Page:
Last September, I felt a twinge in my heel one morning. Not true pain, just a seed, something that indicated rest was needed. No problem- I had no time to run that day.

Fast forward a month, and that seed had blossomed into full-blown plantar fasciitis. One by one, the activities went away, replaced by physical therapy, frustration, and a more sedentary life. Running, hiking, climbing, dancing, and even short walks some days were too much. My pants got harder and harder to button.

last Sunday morning at 5:00 AM, I stood in a valley underneath blackhead mountain, acra point, and black dome. I had completed months of physical therapy leading up to this. I had paced myself on my recovery, holding back from the temptation to just run one mountain, maybe push a little further on the mileage on a training run, do one more lap in Clifford Park (which I highly recommend to anyone on the southern Maine coast). I finally had gotten far enough to try out a short mountain run in a new set of mountains- a test of progress on my slow, gradual climb from injury towards being a mountain athlete again.

It was warm and humid already when I set off with my friend Travis. The rocks were smooth and slippery with the previous night's rain, far more so than the rocks of New England I am used to- and far more than the roads Travis trains on. Travis had not run in the mountains before, and was trying to see what it was all about. We both skidded a few times on our way up the gentle yet muddy path toward blackhead mountain, attempts to keep our feet dry an exercise in futility. the trail was littered with streams and shallow, muddy pits, forcing us to choose between being muddy up to our ankles, or the risky practice of hopping from rock to greasy rock. The trailed climbs very gradually, though, allowing us to gradually acclimate to moving uphill- again for me, for the first time for Travis.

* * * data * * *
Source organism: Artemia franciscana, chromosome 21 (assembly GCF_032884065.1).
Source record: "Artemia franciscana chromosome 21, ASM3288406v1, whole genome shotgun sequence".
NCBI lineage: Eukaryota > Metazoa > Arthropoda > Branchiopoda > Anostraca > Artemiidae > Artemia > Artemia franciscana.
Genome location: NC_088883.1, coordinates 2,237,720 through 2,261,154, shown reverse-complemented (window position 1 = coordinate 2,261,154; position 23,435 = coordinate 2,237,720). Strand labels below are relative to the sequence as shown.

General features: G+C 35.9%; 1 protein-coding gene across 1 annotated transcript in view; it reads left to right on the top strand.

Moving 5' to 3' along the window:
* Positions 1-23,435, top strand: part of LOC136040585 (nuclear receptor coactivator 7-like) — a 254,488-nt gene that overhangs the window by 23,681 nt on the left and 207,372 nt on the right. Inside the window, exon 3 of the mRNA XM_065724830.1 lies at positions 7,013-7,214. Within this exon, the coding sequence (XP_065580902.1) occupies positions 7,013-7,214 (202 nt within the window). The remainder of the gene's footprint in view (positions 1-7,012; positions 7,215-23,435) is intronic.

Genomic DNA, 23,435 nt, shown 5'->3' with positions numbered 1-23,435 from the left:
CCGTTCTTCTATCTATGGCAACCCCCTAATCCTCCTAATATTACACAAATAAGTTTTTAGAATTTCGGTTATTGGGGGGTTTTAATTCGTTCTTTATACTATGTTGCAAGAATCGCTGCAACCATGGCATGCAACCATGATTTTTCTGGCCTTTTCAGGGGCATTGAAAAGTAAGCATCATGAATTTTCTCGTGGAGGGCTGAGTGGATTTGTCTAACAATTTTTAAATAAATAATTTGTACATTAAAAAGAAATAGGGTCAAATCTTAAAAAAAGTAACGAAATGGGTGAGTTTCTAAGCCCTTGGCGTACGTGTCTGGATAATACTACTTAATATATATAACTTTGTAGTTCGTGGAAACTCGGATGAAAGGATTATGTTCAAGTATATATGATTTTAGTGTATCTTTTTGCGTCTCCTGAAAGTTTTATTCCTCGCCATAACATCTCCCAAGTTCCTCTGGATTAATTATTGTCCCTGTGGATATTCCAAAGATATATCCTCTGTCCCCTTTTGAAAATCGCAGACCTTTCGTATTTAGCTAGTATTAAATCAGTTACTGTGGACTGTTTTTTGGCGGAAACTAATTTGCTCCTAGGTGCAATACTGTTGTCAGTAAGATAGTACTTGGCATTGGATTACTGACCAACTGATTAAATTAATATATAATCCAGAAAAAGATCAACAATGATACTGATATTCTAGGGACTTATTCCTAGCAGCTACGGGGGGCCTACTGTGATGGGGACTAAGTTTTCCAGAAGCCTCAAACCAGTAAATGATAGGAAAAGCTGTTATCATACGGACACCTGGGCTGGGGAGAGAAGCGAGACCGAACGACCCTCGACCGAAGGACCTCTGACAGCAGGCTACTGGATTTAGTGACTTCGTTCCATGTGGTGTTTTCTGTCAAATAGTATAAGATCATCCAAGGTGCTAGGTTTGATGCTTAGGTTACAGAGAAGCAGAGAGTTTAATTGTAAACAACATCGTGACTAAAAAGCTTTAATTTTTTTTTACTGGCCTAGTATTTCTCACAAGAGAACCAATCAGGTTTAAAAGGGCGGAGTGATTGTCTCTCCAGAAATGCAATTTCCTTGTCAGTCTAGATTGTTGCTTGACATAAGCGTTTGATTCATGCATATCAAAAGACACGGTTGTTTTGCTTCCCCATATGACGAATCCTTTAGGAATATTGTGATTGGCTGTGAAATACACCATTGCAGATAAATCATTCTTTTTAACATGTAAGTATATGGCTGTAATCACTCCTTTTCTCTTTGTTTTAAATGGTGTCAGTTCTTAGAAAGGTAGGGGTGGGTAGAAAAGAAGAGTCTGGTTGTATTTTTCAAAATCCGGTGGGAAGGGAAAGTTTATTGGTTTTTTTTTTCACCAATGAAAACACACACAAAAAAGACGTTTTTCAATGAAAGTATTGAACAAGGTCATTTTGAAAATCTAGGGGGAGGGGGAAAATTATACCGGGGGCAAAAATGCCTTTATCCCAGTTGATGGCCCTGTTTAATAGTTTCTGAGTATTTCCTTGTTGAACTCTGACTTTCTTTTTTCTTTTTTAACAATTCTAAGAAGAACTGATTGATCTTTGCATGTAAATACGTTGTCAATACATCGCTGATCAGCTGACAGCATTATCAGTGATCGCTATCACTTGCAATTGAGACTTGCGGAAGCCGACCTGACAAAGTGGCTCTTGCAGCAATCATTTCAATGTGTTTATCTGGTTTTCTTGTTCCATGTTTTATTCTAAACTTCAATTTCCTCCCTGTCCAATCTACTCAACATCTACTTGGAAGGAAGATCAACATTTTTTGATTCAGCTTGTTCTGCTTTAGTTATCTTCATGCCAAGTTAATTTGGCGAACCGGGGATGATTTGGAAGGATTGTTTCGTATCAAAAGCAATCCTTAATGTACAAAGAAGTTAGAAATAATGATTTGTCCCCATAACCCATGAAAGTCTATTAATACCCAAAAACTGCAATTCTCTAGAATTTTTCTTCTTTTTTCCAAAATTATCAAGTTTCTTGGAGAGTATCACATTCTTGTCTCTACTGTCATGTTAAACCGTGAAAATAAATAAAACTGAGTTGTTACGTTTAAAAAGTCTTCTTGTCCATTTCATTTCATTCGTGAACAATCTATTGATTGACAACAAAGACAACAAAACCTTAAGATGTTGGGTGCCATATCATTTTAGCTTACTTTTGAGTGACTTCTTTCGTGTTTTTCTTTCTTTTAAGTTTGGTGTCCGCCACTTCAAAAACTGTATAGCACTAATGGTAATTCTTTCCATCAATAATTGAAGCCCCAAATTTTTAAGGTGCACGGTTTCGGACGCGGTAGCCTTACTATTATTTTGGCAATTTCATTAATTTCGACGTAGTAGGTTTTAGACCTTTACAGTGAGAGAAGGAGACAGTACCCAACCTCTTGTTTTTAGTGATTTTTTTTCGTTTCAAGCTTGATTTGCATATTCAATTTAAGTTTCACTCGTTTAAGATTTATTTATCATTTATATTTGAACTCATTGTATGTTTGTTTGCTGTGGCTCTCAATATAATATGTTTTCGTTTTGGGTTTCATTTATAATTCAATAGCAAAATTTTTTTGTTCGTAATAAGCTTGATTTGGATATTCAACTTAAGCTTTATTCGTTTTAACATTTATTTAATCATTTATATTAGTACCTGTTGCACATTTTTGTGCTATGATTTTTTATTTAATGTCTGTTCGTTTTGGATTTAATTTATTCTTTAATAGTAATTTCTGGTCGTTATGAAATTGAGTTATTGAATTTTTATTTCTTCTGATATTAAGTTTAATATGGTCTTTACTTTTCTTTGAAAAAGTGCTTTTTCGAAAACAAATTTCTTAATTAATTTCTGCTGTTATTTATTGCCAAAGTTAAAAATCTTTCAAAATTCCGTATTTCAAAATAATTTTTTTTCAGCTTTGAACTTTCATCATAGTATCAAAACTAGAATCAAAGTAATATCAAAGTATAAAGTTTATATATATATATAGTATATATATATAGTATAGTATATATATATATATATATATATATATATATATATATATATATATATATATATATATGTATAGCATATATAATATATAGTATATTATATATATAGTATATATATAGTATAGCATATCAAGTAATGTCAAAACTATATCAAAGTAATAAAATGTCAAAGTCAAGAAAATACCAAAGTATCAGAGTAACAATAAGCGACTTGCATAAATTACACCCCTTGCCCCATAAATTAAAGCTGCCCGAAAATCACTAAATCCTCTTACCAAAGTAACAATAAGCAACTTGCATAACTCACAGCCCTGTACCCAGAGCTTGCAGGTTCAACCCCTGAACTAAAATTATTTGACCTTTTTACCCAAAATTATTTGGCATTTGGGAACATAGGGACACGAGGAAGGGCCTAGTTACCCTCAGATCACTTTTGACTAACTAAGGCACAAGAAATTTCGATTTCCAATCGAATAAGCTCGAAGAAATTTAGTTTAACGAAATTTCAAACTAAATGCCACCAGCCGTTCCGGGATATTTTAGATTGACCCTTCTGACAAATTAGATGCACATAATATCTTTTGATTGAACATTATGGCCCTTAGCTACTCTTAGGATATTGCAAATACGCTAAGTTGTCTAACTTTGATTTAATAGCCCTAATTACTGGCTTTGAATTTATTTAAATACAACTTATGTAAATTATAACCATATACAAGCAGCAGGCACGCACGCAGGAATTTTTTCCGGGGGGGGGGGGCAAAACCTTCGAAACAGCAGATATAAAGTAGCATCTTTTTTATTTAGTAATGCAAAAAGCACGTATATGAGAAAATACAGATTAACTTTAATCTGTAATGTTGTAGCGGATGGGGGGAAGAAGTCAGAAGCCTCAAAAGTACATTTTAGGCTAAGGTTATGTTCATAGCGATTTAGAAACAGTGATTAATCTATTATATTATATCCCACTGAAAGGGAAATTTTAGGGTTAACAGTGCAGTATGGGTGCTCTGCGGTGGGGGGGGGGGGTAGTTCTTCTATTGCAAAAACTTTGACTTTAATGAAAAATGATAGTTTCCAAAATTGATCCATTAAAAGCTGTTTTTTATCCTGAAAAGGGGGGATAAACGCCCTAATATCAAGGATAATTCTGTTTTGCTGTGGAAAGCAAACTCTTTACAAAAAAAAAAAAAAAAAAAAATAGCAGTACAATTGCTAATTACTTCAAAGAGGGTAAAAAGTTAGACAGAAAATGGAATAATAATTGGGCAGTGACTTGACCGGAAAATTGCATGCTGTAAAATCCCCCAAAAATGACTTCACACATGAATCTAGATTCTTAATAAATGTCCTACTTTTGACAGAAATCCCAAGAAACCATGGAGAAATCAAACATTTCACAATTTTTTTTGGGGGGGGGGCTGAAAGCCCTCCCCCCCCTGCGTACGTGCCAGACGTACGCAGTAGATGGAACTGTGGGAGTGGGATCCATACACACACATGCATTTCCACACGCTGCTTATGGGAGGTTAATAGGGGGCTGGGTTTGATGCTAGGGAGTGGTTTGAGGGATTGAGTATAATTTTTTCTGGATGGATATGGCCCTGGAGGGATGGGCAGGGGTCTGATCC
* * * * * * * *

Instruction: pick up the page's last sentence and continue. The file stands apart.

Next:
Around 5:40, we crested out at the top of the ridge. Beams of sunlight were filtering through the trees, and the whole Hudson valley was fogged in. We followed the easy uphill path toward Acra point, weaving through spruce, beech, and oak, this relatively flat and well groomed section of the escarpment trail allowing us the ease of movement to glance out at the views starting to come to us. there are few of the expansive vistas found in the white mountains, more of a constant peek-a-boo with the surrounding valleys. there is less urge to sit and watch at a giant visual payoff- instead, we just appreciated exploring each turn bringing us slightly different angles through the trees. the rocks were drying out in the sun, affording better footing, leading to less worry about what was underfoot and more attention to the surrounding landscape. We were just discussing the logistics of overnight runs when Travis's phone rang. Our friends back at the rental wanted us to know that the water wasn't working, and they were all thirsty and in need of a lift to buy liquids and use a bathroom.

At this point, we were about to shift from gradual ridgeline to slightly steeper running. Travis had not ever done anything like this before, and could have used our friends in need as an excuse to turn around, easy downhill all the way back to the car. He wanted to go straight ahead, and told them we were halfway done. technically, this was correct in terms of mileage. However, we still had a few hundred feet of elevation to gain, and it likely would have been faster to turn around. he wanted to explore, and I did too. Toilets still work for a short while, even when they can't flush, and there were liquids in the fridge. However, we did run with renewed urgency, trying to get back quicker than we had planned (and leaving out one peak, in the end). We carefully slid down the west side of acra point, then sprinted the one mile back down to the parking lot on a moderately steep but soft trail that went under hemlocks next to a stream. it felt wonderful to go full speed on a downhill for the first time in nine months. We were both happy when we got back to base of the loop. Travis had done his first mountain run. I had returned to the peaks, and felt truly ecstatic to be moving along a ridgeline again.

I would recommend this section to anyone looking to get into or back into mountain running as a first step. It was a short, only about 6.5 miles. It gains only about a thousand feet the whole way, but affords a nice payoff in terms of views to effort ratio. We did it counterclockwise, but if you do it clockwise, you have the option of extending your run up and over blackhead mountain as well while maintaining a loop from one car. There are very few sections that are steep enough to burn your thighs out.

I have only been in the Catskills once before, but I think I will be returning many times. I'm going to try to run the whole escarpment trail in July (should my recovery continue to go well), and hopefully explore other trails after that.